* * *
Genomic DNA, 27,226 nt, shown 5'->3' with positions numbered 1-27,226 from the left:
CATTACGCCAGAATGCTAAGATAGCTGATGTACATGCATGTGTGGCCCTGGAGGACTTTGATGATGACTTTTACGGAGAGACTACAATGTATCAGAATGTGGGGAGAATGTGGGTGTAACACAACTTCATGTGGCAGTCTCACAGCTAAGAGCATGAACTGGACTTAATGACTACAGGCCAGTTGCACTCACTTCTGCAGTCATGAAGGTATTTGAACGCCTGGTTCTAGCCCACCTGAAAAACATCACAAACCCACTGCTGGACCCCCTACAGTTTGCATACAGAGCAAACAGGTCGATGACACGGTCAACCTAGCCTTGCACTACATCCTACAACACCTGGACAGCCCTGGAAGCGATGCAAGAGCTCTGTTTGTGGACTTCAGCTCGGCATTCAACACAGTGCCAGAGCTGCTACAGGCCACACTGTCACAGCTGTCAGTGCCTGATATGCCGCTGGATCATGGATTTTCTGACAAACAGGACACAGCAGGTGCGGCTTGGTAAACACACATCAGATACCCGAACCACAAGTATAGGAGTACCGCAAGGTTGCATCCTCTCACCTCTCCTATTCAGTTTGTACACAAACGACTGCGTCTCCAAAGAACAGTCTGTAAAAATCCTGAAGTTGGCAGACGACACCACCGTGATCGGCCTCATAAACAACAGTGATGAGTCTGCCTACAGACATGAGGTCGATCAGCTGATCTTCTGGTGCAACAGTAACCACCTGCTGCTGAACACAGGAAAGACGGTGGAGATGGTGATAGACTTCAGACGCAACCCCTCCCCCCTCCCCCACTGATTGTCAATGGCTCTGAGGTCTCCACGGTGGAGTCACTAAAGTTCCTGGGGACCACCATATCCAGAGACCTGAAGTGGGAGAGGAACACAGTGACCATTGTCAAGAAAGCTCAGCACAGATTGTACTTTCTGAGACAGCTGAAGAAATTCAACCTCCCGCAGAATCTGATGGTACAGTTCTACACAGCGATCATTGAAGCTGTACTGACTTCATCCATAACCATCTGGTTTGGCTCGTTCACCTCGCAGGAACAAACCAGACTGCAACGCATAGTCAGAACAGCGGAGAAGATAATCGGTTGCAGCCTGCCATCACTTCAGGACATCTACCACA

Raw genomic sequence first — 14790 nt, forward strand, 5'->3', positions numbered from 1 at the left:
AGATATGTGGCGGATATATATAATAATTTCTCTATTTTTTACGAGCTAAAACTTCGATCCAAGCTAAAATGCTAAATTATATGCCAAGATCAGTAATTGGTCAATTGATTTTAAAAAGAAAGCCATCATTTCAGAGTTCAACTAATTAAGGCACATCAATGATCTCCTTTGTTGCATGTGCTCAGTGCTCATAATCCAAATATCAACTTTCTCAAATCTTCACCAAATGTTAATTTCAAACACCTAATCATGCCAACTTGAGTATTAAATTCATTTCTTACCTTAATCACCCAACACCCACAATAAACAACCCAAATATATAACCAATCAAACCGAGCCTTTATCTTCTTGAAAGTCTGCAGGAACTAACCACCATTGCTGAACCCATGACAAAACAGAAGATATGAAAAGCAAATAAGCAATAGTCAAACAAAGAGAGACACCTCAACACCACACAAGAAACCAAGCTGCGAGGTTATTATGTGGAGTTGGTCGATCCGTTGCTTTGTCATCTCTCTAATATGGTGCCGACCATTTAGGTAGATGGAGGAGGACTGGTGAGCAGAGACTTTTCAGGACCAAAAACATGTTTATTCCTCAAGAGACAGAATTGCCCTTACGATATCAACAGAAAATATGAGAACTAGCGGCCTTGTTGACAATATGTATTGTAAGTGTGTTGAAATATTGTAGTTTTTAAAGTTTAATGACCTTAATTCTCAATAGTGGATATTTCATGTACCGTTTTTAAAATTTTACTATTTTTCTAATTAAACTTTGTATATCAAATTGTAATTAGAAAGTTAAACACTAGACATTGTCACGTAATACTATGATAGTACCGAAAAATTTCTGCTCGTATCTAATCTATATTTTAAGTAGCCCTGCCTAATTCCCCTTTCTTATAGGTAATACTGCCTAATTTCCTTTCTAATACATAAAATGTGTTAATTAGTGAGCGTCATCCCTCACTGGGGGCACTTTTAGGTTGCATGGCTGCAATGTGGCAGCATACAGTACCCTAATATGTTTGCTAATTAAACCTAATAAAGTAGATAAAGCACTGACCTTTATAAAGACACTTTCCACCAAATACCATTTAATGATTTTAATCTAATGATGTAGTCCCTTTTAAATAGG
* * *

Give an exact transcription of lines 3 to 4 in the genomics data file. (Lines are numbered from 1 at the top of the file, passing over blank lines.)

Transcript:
Raw genomic sequence first — 14790 nt, forward strand, 5'->3', positions numbered from 1 at the left:
AGATATGTGGCGGATATATATAATAATTTCTCTATTTTTTACGAGCTAAAACTTCGATCCAAGCTAAAATGCTAAATTATATGCCAAGATCAGTAATTGGTCAATTGATTTTAAAAAGAAAGCCATCATTTCAGAGTTCAACTAATTAAGGCACATCAATGATCTCCTTTGTTGCATGTGCTCAGTGCTCATAATCCAAATATCAACTTTCTCAAATCTTCACCAAATGTTAATTTCAAACACCTAATCATGCCAACTTGAGTATTAAATTCATTTCTTACCTTAATCACCCAACACCCACAATAAACAACCCAAATATATAACCAATCAAACCGAGCCTTTATCTTCTTGAAAGTCTGCAGGAACTAACCACCATTGCTGAACCCATGACAAAACAGAAGATATGAAAAGCAAATAAGCAATAGTCAAACAAAGAGAGACACCTCAACACCACACAAGAAACCAAGCTGCGAGGTTATTATGTGGAGTTGGTCGATCCGTTGCTTTGTCATCTCTCTAATATGGTGCCGACCATTTAGGTAGATGGAGGAGGACTGGTGAGCAGAGACTTTTCAGGACCAAAAACATGTTTATTCCTCAAGAGACAGAATTGCCCTTACGATATCAACAGAAAATATGAGAACTAGCGGCCTTGTTGACAATATGTATTGTAAGTGTGTTGAAATATTGTAGTTTTTAAAGTTTAATGACCTTAATTCTCAATAGTGGATATTTCATGTACCGTTTTTAAAATTTTACTATTTTTCTAATTAAACTTTGTATATCAAATTGTAATTAGAAAGTTAAACACTAGACATTGTCACGTAATACTATGATAGTACCGAAAAATTTCTGCTCGTATCTAATCTATATTTTAAGTAGCCCTGCCTAATTCCCCTTTCTTATAGGTAATACTGCCTAATTTCCTTTCTAATACATAAAATGTGTTAATTAGTGAGCGTCATCCCTCACTGGGGGCACTTTTAGGTTGCATGGCTGCAATGTGGCAGCATACAGTACCCTAATATGTTTGCTAATTAAACCTAATAAAGTAGATAAAGCACTGACCTTTATAAAGACACTTTCCACCAAATACCATTTAATGATTTTAATCTAATGATGTAGTCCCTTTTAAATAGG